Certificates used to establish authority for HTTP servers do not include a port number, which means that all HTTP services that have a certificate for the same name will be treated by clients as being potentially authoritative. Section 4.3.3 of [HTTP] mandates checks on the target URI to mitigate this attack. Servers can use a 421 (Misdirected Request) status code (see Section 15.5.20 of [HTTP]) to signal any error and avoid the service endpoint being used.

DNS is not assumed to be secure in this threat model. The use of DNSSEC [DNSSEC] can ensure that clients do not receive incorrect information from DNS queries. However, DNSSEC does not defend against attacks on routing or forwarding infrastructure that might result in connections being directed toward a service endpoint chosen by an attacker. Using DNSSEC therefore does not change this analysis, though it can make attacks less feasible for some classes of attacker and so use is encouraged.

4.2. Attacks From Within Servers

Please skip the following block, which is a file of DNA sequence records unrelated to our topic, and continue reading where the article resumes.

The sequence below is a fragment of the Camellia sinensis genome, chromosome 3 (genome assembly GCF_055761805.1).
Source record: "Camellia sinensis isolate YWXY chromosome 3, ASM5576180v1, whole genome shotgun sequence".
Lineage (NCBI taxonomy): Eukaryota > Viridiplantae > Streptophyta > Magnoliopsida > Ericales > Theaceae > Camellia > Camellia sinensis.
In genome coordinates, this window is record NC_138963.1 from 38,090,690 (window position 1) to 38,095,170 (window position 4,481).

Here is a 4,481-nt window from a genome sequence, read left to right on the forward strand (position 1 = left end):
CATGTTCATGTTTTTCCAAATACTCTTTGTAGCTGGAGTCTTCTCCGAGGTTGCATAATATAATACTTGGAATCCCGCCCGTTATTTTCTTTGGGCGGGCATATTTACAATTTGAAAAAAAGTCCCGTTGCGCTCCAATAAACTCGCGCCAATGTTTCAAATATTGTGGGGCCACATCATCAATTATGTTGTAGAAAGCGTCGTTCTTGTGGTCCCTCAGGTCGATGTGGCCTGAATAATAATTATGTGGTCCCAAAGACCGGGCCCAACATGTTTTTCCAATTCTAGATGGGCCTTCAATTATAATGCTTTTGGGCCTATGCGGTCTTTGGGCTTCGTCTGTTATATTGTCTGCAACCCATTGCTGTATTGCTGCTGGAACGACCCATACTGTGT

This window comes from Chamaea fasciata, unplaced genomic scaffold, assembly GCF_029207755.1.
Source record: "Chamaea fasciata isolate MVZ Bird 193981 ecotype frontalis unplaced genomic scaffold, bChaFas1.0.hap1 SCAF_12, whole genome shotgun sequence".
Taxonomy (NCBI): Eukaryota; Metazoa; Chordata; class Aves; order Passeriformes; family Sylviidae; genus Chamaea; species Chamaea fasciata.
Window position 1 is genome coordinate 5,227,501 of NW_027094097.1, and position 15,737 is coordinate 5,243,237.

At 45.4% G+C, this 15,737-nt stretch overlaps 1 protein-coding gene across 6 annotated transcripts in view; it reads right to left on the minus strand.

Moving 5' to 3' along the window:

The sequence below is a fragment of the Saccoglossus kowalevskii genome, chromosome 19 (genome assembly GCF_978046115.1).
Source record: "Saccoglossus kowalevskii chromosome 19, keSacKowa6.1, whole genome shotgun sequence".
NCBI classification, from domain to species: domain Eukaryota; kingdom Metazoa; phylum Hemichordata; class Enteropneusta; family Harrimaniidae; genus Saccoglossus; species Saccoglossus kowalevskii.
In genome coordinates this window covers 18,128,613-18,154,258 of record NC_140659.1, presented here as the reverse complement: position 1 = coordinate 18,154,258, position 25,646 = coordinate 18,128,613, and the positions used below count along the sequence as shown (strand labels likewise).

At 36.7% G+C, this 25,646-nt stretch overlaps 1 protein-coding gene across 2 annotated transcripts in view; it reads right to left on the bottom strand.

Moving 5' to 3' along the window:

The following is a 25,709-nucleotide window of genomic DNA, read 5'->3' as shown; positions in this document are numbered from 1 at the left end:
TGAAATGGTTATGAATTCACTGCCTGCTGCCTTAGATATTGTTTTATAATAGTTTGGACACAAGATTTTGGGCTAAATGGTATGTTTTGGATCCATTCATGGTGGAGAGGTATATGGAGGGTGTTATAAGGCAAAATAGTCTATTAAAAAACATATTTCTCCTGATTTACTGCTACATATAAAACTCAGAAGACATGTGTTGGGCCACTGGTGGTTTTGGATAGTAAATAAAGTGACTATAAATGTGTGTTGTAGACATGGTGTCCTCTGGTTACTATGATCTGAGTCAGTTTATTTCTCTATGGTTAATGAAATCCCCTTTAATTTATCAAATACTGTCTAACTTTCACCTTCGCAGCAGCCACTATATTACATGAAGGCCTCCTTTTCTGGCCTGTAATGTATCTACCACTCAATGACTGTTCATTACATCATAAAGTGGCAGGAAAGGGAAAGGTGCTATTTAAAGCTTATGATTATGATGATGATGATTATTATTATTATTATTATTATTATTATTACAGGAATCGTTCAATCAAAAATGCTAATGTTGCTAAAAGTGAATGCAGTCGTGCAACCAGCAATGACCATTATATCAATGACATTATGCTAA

In addition to network-based attackers, we also consider the possibility that an alternative service is advertised by an adversary who is able to generate HTTP responses. An adversary might be given the ability to generate responses for a subset of the resources on a server, where they might provide an Alt-SvcB field in a response.

This gives such an adversary some ability to direct clients toward a service endpoint of their choosing; see Section 4.1. It also potentially allows an adversary to create an unending sequence of alternatives; see Section 4.4.

Servers can mitigate these risks by restricting access to the ability of advertising an alternative name.

4.3. Tracking Clients

Remembering alternative names and service names might allow a server to connect activity at different times to the same client. Clients might be assigned a unique alternative name and service name in order to make return connections identifiable. The need for the service name to appear in the set of HTTPS records at the origin name does limit the ability of servers to track individual clients at scale, but this still might be used to separate clients into groups for tracking purposes or to track specific individuals.